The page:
Help SMEs Develop Within the Mainland Domestic Market
United Daily News editorial (Taipei, Taiwan, ROC)
October 22, 2010
The Fifth Plenary Session of the 17th Party Congress has passed a "ten two five plan." The plan will attempt to rapidly change the direction of the Mainland Chinese economy over the next five years. It will increase domestic demand and improve people's lives, and enable the domestic consumer market to become the strategic focus of economic development. Private consumption is expected to reach 36% of total GDP, a significant increase from its current low level. For thousands of SMEs on Taiwan, this Mainland market is an earnest invitation to a golden opportunity that must not be passed up.
The signing of the cross-Strait economic cooperation agreement (ECFA) was the opening shot. The Mainland has over 200 products ready to enter the Taiwan market, tariff free. Taiwan meanwhile, has over 500 products that will enjoy zero tariff or low tariff treatment, beginning next year. These can make a major push into a vast market of 1.3 billion consumers. Most of these products are manufactured by SMEs. How will small and medium enterprises from Taiwan fare amidst the influx of goods from the Mainland? This question has many people worried. Conversely, many more daring and promising Taiwan enterprises, face an inconceivably vast Mainland market. How can they achieve a stable footing, make the most of their competitive advantages, and expand their businesses? This is a rare opportunity one could never have hoped for.
A shining opportunity has suddenly appeared. Taiwan has over a million SMEs. But how many are ready to take advantage of this generous invitation? Regrettably, very few. For small and medium enterprises, the risks have always been high. Over the past several decades, regardless of whether those in power were Blue or Green, large enterprises and high-tech industries have always received preferential treatment. Traditional and small and medium enterprises have received only neglect. They were forced to sink or swim. For small and medium enterprises, life is short. They rarely last more than ten years. Those that master their market niches, that are able to survive, stick largely to their niche markets, maintaining the status quo. Apart from OEM enterprises and suppliers of essential raw materials, they rarely have the courage to overstep their bounds. As a result, they allow others to seize the value-added market, while they maintain their closed and conservative business model. Even professionals in the information, design, and marketing industries, seldom have the courage to make any further moves.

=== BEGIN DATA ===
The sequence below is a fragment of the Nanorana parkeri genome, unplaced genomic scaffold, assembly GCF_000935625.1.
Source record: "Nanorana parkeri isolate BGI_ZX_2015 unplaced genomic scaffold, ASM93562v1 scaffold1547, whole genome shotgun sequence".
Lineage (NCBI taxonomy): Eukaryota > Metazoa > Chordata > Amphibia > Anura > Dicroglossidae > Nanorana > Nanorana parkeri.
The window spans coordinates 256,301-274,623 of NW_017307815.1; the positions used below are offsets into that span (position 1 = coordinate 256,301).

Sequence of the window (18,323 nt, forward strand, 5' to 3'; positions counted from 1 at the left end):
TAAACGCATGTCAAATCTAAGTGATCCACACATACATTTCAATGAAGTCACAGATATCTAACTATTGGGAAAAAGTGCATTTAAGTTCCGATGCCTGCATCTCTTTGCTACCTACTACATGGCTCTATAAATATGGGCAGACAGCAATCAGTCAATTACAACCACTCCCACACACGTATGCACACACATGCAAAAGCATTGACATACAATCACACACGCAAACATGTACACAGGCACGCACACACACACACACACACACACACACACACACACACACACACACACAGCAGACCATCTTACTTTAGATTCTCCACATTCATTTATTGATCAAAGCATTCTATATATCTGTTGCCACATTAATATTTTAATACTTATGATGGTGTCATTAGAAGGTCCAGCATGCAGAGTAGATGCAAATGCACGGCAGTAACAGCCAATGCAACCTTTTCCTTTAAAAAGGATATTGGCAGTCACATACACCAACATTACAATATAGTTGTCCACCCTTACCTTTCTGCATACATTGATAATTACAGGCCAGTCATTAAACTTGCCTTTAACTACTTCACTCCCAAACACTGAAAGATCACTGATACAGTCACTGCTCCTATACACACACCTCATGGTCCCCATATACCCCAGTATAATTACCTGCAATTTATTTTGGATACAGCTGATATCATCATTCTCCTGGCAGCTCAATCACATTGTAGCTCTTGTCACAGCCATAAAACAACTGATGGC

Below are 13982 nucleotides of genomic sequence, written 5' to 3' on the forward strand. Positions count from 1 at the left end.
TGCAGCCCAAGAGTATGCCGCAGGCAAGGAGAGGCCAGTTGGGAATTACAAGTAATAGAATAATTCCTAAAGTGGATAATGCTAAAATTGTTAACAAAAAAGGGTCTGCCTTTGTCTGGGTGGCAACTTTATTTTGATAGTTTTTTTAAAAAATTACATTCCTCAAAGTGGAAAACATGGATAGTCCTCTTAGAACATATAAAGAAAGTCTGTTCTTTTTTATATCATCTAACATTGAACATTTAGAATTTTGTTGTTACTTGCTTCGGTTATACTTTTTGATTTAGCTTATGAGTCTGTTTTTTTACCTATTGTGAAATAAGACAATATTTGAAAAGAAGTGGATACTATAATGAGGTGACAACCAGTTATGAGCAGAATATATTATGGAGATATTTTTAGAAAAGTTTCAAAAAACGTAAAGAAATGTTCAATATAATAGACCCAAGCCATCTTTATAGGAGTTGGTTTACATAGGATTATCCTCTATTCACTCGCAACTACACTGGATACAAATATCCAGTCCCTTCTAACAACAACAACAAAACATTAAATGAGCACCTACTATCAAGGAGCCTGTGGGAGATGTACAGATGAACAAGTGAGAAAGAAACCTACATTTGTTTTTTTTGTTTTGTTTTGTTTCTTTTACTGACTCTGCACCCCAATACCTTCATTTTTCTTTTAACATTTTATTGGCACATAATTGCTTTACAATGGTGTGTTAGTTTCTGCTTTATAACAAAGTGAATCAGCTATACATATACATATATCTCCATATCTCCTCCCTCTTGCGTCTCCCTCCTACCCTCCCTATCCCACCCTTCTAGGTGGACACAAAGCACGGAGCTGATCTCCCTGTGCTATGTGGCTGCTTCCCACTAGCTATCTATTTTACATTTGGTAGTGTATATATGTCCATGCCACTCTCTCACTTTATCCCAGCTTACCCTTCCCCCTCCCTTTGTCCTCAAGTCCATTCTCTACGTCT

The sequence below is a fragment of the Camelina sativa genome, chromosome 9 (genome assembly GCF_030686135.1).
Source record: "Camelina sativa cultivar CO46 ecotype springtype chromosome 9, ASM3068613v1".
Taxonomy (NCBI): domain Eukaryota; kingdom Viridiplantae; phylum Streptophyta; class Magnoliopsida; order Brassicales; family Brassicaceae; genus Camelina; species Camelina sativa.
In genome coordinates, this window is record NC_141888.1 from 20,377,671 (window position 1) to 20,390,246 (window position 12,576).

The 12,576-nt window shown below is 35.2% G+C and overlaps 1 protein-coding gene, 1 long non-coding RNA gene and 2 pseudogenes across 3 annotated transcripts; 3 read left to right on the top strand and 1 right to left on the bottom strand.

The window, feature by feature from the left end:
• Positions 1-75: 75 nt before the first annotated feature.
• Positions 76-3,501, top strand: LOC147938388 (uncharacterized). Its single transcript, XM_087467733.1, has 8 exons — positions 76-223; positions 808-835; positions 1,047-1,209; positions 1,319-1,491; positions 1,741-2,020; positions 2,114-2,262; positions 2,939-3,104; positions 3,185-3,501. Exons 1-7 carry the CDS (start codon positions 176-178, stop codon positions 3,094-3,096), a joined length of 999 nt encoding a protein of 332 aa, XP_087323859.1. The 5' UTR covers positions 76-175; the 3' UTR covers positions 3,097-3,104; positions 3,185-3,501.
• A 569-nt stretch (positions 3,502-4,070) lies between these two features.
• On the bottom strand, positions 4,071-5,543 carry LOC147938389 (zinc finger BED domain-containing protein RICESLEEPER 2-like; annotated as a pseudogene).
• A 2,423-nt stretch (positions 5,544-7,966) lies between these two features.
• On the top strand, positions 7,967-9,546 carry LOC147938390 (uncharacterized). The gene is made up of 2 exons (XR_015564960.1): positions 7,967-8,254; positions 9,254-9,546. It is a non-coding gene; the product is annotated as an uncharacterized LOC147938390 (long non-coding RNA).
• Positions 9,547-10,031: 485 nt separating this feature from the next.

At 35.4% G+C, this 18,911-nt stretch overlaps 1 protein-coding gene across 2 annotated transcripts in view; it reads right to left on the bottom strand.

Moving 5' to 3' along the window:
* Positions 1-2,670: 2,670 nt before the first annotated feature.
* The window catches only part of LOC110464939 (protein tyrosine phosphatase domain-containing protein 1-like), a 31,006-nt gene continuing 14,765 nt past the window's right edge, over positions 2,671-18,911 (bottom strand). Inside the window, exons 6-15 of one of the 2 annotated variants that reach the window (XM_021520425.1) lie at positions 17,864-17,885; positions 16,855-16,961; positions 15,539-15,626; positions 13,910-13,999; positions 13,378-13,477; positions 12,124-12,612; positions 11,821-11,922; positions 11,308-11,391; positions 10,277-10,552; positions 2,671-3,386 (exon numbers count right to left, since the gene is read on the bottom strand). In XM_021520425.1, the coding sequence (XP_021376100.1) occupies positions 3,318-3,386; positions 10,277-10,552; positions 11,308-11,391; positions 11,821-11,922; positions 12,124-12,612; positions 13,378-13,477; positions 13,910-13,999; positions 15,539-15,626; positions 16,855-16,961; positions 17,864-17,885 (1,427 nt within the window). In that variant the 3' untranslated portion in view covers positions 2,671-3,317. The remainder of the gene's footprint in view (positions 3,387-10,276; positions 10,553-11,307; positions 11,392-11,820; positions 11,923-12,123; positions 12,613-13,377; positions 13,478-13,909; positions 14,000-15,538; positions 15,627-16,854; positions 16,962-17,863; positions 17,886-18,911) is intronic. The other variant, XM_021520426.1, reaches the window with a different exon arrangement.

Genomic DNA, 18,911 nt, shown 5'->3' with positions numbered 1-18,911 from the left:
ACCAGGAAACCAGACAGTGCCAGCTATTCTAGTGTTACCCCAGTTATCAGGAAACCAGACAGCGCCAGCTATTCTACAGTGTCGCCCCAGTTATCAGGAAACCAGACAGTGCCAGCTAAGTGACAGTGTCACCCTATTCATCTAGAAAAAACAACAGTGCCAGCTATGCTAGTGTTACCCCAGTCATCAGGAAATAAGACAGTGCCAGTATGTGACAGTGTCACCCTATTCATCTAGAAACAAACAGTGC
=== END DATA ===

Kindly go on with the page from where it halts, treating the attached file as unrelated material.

These small and medium enterprises have enormous potential. Their untapped value is amazing. Once the doors to the Mainland are thrown open, they will be looking at a vast market. Even if tempted, they will be afraid to act rashly. Conquering new territories and achieving bold victories is not their forte. Even if they had the courage to take bold steps, the odds would still be stacked against them. But once the Mainland market has been thrown open, wealthy and powerful Mainland tycoons will sift through these SMEs. They will pick out the uncut diamonds. They will separate the wheat from the chaff. These SMEs will become part of a highly profitable Mainland market. Taiwan will be left with the dregs. These SMEs will be like brides who have been married off, totally unable to resist.
Yesterday President Ma attended the "Global Chinese Business Summit." He spoke enthusiastically of the post-ECFA era. He said companies on Taiwan should seize this low-tariff, no-tariff opportunity to enter the Mainland market, They should take advantage of domestic demand to build their own brands. They should break free of the the low margin OEM business model. This is fully consistent with our own reasoning. President Ma however, is urging them to jump directly from their OEM business model to building their own brands. Apparently he is unaware of the dangers, difficulties, and frustrations that confront conservative Taiwan enterprises, which consequently may miss this golden opportunity.
The Mainland market has magnanimously rolled out the red carpet for Taiwan products of superior quality. Taiwan's design skill and marketing talent have already reached maturity. But if no one has the determination to cut and polish the many hundreds of thousands of diamonds in the rough, bridging the Taiwan Strait will be difficult, and all their efforts will be in vain.
Twenty-five years ago, export industries began relocating. Taiwan's industrial chain was severed. Businesses with competitive advantages, such as upstream and midstream raw materials exporters, relocated. Downstream branded products suitable for an international market were missing. This was our fatal mistake going up against South Korea. We failed to fill in this gap as soon as possible. Just how many brands on Taiwan can be developed? Two remedies are available. One is to offer guidance to upstream and midstream industries, fully integrating their existing design and marketing talent, energetically developing high-quality downstream industries. The second is to take advantage of rising labor costs on the Mainland, and the relocation of large numbers of downstream industries. Provide an environment, carefully select industries with the most potential, invite them to Taiwan to merge with upstream and midstream industries, thereby creating an unbroken industrial chain.
President Ma sees the opportunity for SMEs. The Ma administration should swiftly make the necessary preparations, and implement its plans as soon as possible.
【聯合報╱社論】 2010.10.22 0